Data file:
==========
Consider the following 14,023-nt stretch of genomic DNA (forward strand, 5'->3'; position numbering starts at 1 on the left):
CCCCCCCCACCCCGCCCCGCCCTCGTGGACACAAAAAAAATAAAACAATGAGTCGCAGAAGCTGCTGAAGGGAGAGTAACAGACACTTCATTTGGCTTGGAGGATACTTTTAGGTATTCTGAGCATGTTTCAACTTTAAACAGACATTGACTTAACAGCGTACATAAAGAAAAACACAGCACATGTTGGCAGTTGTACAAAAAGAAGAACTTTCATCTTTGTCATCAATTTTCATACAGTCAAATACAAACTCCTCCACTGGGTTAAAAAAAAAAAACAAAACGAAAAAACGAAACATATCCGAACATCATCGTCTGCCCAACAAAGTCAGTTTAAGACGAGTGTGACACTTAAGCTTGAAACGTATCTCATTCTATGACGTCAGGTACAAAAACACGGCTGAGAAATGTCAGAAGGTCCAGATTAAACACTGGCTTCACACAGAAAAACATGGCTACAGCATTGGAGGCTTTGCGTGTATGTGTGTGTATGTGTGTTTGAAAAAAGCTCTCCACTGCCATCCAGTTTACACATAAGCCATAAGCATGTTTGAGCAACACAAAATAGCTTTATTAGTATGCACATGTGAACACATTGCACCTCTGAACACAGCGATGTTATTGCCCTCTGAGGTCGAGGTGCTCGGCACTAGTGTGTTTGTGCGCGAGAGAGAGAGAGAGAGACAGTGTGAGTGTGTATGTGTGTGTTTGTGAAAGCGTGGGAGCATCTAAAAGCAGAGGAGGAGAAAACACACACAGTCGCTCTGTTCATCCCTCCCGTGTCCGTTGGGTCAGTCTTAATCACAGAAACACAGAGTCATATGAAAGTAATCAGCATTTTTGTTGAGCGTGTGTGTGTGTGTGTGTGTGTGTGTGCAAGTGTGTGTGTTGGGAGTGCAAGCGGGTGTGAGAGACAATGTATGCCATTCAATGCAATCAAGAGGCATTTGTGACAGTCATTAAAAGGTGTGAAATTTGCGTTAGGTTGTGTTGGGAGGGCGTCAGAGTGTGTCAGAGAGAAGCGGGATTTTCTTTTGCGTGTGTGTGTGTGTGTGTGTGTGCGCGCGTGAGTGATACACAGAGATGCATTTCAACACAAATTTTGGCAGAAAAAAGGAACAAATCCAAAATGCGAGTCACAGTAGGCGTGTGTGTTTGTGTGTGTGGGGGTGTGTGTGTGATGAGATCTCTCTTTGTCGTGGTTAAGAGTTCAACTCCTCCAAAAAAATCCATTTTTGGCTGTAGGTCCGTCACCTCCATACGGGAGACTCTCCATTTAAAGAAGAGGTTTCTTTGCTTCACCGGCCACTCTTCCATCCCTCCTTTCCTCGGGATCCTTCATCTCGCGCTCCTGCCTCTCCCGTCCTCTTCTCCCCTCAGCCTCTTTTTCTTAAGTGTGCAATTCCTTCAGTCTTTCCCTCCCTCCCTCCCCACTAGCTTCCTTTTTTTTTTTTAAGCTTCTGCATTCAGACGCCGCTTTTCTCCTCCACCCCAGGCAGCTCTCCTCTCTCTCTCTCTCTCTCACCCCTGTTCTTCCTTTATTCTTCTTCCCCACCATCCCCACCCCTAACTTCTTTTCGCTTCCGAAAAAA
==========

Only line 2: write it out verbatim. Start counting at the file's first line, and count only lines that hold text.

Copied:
CCCCCCCCACCCCGCCCCGCCCTCGTGGACACAAAAAAAATAAAACAATGAGTCGCAGAAGCTGCTGAAGGGAGAGTAACAGACACTTCATTTGGCTTGGAGGATACTTTTAGGTATTCTGAGCATGTTTCAACTTTAAACAGACATTGACTTAACAGCGTACATAAAGAAAAACACAGCACATGTTGGCAGTTGTACAAAAAGAAGAACTTTCATCTTTGTCATCAATTTTCATACAGTCAAATACAAACTCCTCCACTGGGTTAAAAAAAAAAAACAAAACGAAAAAACGAAACATATCCGAACATCATCGTCTGCCCAACAAAGTCAGTTTAAGACGAGTGTGACACTTAAGCTTGAAACGTATCTCATTCTATGACGTCAGGTACAAAAACACGGCTGAGAAATGTCAGAAGGTCCAGATTAAACACTGGCTTCACACAGAAAAACATGGCTACAGCATTGGAGGCTTTGCGTGTATGTGTGTGTATGTGTGTTTGAAAAAAGCTCTCCACTGCCATCCAGTTTACACATAAGCCATAAGCATGTTTGAGCAACACAAAATAGCTTTATTAGTATGCACATGTGAACACATTGCACCTCTGAACACAGCGATGTTATTGCCCTCTGAGGTCGAGGTGCTCGGCACTAGTGTGTTTGTGCGCGAGAGAGAGAGAGAGAGACAGTGTGAGTGTGTATGTGTGTGTTTGTGAAAGCGTGGGAGCATCTAAAAGCAGAGGAGGAGAAAACACACACAGTCGCTCTGTTCATCCCTCCCGTGTCCGTTGGGTCAGTCTTAATCACAGAAACACAGAGTCATATGAAAGTAATCAGCATTTTTGTTGAGCGTGTGTGTGTGTGTGTGTGTGTGTGTGCAAGTGTGTGTGTTGGGAGTGCAAGCGGGTGTGAGAGACAATGTATGCCATTCAATGCAATCAAGAGGCATTTGTGACAGTCATTAAAAGGTGTGAAATTTGCGTTAGGTTGTGTTGGGAGGGCGTCAGAGTGTGTCAGAGAGAAGCGGGATTTTCTTTTGCGTGTGTGTGTGTGTGTGTGTGTGCGCGCGTGAGTGATACACAGAGATGCATTTCAACACAAATTTTGGCAGAAAAAAGGAACAAATCCAAAATGCGAGTCACAGTAGGCGTGTGTGTTTGTGTGTGTGGGGGTGTGTGTGTGATGAGATCTCTCTTTGTCGTGGTTAAGAGTTCAACTCCTCCAAAAAAATCCATTTTTGGCTGTAGGTCCGTCACCTCCATACGGGAGACTCTCCATTTAAAGAAGAGGTTTCTTTGCTTCACCGGCCACTCTTCCATCCCTCCTTTCCTCGGGATCCTTCATCTCGCGCTCCTGCCTCTCCCGTCCTCTTCTCCCCTCAGCCTCTTTTTCTTAAGTGTGCAATTCCTTCAGTCTTTCCCTCCCTCCCTCCCCACTAGCTTCCTTTTTTTTTTTTAAGCTTCTGCATTCAGACGCCGCTTTTCTCCTCCACCCCAGGCAGCTCTCCTCTCTCTCTCTCTCTCTCACCCCTGTTCTTCCTTTATTCTTCTTCCCCACCATCCCCACCCCTAACTTCTTTTCGCTTCCGAAAAAA